What gives technology its appeal among most people? It’s the experience of playing with the technology, being pleasantly surprised and seeing it expand your horizons. The best companies are those that distill the essence from a technology’s experience potential and turn it into a cocktail that appeals to and challenges both techies and designers. Even hardcore engineers want to see people be delighted by what their technology enables.
What is the ideal role for the technology organization to play in the broader organizational structure? What are the most important inter-departmental relationships that a technology organization should forge to be successful?
In most organizations, the technology organization plays its natural role: enabling people to do things that matter in a better manner, more quickly and more smoothly. Anyone can think of a thousand barriers to things getting done. Technology people should be the people who knock those barriers down. That means forging relationships with those hubs in the organization that provide access to the most barriers.
What issues plague the technology industry? What has surprised you the most about working in the technology/new media industry?
The tech industry is not a homogenous bunch, so just like any other industry; it’s got its Einsteins and its village idiots. But generalizing the issue, what plagues the industry is the belief that technology solves all problems. But all industries, including the tech sector, are people industries. Everything starts there and everything ends there. At the same time, I must bow before the enthusiasm and audacity that my Skype colleagues radiate. It’s infectious.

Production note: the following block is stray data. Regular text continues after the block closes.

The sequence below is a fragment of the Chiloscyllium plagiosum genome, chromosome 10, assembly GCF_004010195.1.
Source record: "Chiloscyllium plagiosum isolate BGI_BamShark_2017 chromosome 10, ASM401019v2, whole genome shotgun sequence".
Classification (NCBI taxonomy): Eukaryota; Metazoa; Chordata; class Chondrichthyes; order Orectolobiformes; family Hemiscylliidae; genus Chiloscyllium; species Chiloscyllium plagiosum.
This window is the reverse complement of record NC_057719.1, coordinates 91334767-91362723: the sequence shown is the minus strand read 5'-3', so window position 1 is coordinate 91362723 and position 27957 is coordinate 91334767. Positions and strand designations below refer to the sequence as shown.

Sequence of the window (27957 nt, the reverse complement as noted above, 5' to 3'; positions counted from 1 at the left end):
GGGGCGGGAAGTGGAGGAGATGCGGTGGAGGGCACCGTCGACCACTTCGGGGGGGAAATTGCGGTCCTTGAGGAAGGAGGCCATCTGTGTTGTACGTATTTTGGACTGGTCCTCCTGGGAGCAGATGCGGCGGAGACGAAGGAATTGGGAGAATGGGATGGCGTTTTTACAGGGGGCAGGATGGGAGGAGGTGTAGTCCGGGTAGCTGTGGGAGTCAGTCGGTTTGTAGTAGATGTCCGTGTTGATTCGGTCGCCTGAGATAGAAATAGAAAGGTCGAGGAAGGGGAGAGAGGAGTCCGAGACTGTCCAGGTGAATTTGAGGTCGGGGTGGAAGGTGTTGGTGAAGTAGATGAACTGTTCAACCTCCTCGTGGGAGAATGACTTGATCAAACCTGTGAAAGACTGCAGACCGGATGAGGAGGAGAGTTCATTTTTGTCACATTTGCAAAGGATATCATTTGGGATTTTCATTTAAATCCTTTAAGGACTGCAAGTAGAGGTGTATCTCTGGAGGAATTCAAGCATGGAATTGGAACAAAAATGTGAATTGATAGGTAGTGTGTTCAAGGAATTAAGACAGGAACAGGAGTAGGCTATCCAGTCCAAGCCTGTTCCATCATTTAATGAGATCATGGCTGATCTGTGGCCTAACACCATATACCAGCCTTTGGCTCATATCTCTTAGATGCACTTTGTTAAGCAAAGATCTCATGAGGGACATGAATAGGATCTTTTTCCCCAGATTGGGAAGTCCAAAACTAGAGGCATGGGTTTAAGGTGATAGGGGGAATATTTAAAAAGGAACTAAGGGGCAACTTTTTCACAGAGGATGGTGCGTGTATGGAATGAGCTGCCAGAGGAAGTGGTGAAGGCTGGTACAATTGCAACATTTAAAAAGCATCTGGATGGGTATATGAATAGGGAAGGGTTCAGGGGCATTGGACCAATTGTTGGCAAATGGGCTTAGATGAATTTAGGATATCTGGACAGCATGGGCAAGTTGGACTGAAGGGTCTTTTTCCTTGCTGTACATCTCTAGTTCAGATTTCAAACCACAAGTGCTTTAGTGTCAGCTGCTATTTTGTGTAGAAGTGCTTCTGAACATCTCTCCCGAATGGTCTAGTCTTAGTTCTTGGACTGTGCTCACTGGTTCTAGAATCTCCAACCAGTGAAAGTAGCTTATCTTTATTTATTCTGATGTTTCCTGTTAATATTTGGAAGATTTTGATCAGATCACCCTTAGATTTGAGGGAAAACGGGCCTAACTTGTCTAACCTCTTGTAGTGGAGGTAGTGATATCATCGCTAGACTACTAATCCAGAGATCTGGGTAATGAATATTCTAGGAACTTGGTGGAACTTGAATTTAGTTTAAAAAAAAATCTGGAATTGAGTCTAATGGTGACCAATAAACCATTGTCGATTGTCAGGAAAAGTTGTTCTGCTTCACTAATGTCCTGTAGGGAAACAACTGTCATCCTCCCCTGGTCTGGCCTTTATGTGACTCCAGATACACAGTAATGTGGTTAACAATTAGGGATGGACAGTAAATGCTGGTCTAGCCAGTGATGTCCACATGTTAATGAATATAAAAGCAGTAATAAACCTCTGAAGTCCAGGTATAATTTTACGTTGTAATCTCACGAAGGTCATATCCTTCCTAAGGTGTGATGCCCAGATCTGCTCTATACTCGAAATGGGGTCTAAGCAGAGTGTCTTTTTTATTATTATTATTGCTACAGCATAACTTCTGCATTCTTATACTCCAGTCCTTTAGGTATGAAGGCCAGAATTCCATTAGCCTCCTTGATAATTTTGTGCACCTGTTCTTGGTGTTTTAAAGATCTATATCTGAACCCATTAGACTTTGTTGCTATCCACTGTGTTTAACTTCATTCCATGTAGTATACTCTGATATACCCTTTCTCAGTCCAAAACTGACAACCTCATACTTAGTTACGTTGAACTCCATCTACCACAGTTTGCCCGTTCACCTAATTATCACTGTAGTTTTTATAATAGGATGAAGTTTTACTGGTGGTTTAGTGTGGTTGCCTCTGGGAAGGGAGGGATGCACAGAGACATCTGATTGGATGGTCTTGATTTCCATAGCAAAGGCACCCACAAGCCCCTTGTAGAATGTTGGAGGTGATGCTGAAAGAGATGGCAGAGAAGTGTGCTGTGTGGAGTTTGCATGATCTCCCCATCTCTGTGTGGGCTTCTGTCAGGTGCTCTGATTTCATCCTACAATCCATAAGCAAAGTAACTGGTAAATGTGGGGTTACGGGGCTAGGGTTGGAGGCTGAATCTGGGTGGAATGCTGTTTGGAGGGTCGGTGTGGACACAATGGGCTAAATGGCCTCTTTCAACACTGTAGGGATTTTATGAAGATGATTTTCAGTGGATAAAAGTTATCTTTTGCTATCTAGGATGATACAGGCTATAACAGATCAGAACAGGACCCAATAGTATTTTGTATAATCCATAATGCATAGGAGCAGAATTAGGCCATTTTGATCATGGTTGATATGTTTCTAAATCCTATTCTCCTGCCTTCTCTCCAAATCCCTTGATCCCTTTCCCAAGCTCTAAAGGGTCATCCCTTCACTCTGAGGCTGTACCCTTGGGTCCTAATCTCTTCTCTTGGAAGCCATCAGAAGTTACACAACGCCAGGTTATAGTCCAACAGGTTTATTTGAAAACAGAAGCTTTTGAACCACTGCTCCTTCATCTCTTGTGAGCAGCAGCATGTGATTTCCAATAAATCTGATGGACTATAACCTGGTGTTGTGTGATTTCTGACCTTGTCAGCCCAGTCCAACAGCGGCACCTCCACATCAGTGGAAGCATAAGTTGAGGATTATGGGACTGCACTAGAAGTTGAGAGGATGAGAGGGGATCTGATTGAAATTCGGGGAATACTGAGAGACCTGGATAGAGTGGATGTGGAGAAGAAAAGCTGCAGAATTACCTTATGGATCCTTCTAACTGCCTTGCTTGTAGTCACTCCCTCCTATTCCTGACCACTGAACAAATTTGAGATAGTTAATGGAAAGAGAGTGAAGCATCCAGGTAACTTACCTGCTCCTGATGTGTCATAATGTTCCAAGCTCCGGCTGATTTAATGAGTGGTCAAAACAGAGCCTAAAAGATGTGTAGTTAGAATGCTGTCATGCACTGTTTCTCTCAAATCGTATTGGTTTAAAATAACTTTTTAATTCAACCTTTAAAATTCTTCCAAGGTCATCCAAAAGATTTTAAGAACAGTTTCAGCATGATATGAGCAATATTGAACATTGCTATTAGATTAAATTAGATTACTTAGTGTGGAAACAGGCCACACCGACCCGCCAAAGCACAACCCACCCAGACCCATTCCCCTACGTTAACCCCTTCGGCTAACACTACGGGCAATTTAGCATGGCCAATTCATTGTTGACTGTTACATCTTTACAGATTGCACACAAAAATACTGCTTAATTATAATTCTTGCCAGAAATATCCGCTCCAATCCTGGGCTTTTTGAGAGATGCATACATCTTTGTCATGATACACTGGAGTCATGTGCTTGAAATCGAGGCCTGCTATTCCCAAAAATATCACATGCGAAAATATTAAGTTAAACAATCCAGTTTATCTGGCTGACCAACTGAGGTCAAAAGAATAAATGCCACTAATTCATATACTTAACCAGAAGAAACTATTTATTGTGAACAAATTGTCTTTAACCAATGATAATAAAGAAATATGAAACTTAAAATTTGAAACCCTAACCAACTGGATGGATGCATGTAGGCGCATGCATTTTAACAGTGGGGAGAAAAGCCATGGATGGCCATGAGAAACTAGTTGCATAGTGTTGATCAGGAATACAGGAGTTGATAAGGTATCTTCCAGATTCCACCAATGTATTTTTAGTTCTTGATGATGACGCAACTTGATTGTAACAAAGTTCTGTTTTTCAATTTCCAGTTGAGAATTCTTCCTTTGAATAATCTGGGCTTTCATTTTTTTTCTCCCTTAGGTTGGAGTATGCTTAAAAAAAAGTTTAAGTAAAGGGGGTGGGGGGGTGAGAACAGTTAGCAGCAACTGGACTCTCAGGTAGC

Is it a mistake to think of the internet industry as being fundamentally a tech industry?
Everything starts and ends with people. So, at least as much or even more as a tech field, internet communications is a people and communications field.
How possible is it to change career paths from other fields into new media and/or technology?
An interdisciplinary person and someone who has diverse educational background are very valued in our field. When a former art designer or psychologist acquires IT skills, much more diverse and out-of-the-box solutions can be created.
What advice would you give a young person considering a career in technology?
Consider your preferences as one can accomplish more in an atmosphere and field that really appeals to them. It is also important to understand what you do well and what you don’t.
Any predictions for the industry? What will be the “biggest news” in your field for 2009?
I believe that next year internet communication will become available in even more places and by many more different devices. At Skype we continue to make efforts for this future. And all IT-professionals who wish to change the world with us are welcome to join our team.
For the next year we have drawn up the most ambitious recruitment plan of all times.